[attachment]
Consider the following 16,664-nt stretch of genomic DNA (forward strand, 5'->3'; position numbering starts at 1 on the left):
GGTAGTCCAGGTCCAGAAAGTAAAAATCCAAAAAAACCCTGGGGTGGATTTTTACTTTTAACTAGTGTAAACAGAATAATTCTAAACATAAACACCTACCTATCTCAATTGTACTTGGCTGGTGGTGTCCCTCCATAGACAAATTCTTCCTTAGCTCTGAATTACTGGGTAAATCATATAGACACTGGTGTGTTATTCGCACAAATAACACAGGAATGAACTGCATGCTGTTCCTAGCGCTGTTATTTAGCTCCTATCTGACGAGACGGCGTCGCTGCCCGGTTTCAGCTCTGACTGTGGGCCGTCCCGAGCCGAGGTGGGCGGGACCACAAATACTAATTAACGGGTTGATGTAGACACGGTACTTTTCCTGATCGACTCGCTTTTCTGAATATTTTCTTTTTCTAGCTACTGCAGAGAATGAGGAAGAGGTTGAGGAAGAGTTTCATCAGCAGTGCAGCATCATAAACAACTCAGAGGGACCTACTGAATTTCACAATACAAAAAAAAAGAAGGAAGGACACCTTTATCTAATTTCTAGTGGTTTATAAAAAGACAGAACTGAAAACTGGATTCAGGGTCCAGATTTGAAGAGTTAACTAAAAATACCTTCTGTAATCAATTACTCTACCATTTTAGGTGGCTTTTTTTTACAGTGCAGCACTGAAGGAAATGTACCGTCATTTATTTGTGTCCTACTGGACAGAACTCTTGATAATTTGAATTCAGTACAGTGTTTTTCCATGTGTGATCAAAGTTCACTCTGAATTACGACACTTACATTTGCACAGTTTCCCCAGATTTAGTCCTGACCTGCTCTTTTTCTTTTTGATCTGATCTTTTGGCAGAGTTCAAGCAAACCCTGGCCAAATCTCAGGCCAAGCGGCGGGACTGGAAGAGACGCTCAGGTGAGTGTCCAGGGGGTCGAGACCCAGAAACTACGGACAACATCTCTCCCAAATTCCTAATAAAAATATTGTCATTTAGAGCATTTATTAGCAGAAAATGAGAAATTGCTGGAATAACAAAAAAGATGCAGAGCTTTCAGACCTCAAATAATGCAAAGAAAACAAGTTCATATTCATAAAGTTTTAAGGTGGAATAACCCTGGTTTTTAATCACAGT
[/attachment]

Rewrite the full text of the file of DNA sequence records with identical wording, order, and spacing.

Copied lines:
Consider the following 16,664-nt stretch of genomic DNA (forward strand, 5'->3'; position numbering starts at 1 on the left):
GGTAGTCCAGGTCCAGAAAGTAAAAATCCAAAAAAACCCTGGGGTGGATTTTTACTTTTAACTAGTGTAAACAGAATAATTCTAAACATAAACACCTACCTATCTCAATTGTACTTGGCTGGTGGTGTCCCTCCATAGACAAATTCTTCCTTAGCTCTGAATTACTGGGTAAATCATATAGACACTGGTGTGTTATTCGCACAAATAACACAGGAATGAACTGCATGCTGTTCCTAGCGCTGTTATTTAGCTCCTATCTGACGAGACGGCGTCGCTGCCCGGTTTCAGCTCTGACTGTGGGCCGTCCCGAGCCGAGGTGGGCGGGACCACAAATACTAATTAACGGGTTGATGTAGACACGGTACTTTTCCTGATCGACTCGCTTTTCTGAATATTTTCTTTTTCTAGCTACTGCAGAGAATGAGGAAGAGGTTGAGGAAGAGTTTCATCAGCAGTGCAGCATCATAAACAACTCAGAGGGACCTACTGAATTTCACAATACAAAAAAAAAGAAGGAAGGACACCTTTATCTAATTTCTAGTGGTTTATAAAAAGACAGAACTGAAAACTGGATTCAGGGTCCAGATTTGAAGAGTTAACTAAAAATACCTTCTGTAATCAATTACTCTACCATTTTAGGTGGCTTTTTTTTACAGTGCAGCACTGAAGGAAATGTACCGTCATTTATTTGTGTCCTACTGGACAGAACTCTTGATAATTTGAATTCAGTACAGTGTTTTTCCATGTGTGATCAAAGTTCACTCTGAATTACGACACTTACATTTGCACAGTTTCCCCAGATTTAGTCCTGACCTGCTCTTTTTCTTTTTGATCTGATCTTTTGGCAGAGTTCAAGCAAACCCTGGCCAAATCTCAGGCCAAGCGGCGGGACTGGAAGAGACGCTCAGGTGAGTGTCCAGGGGGTCGAGACCCAGAAACTACGGACAACATCTCTCCCAAATTCCTAATAAAAATATTGTCATTTAGAGCATTTATTAGCAGAAAATGAGAAATTGCTGGAATAACAAAAAAGATGCAGAGCTTTCAGACCTCAAATAATGCAAAGAAAACAAGTTCATATTCATAAAGTTTTAAGGTGGAATAACCCTGGTTTTTAATCACAGT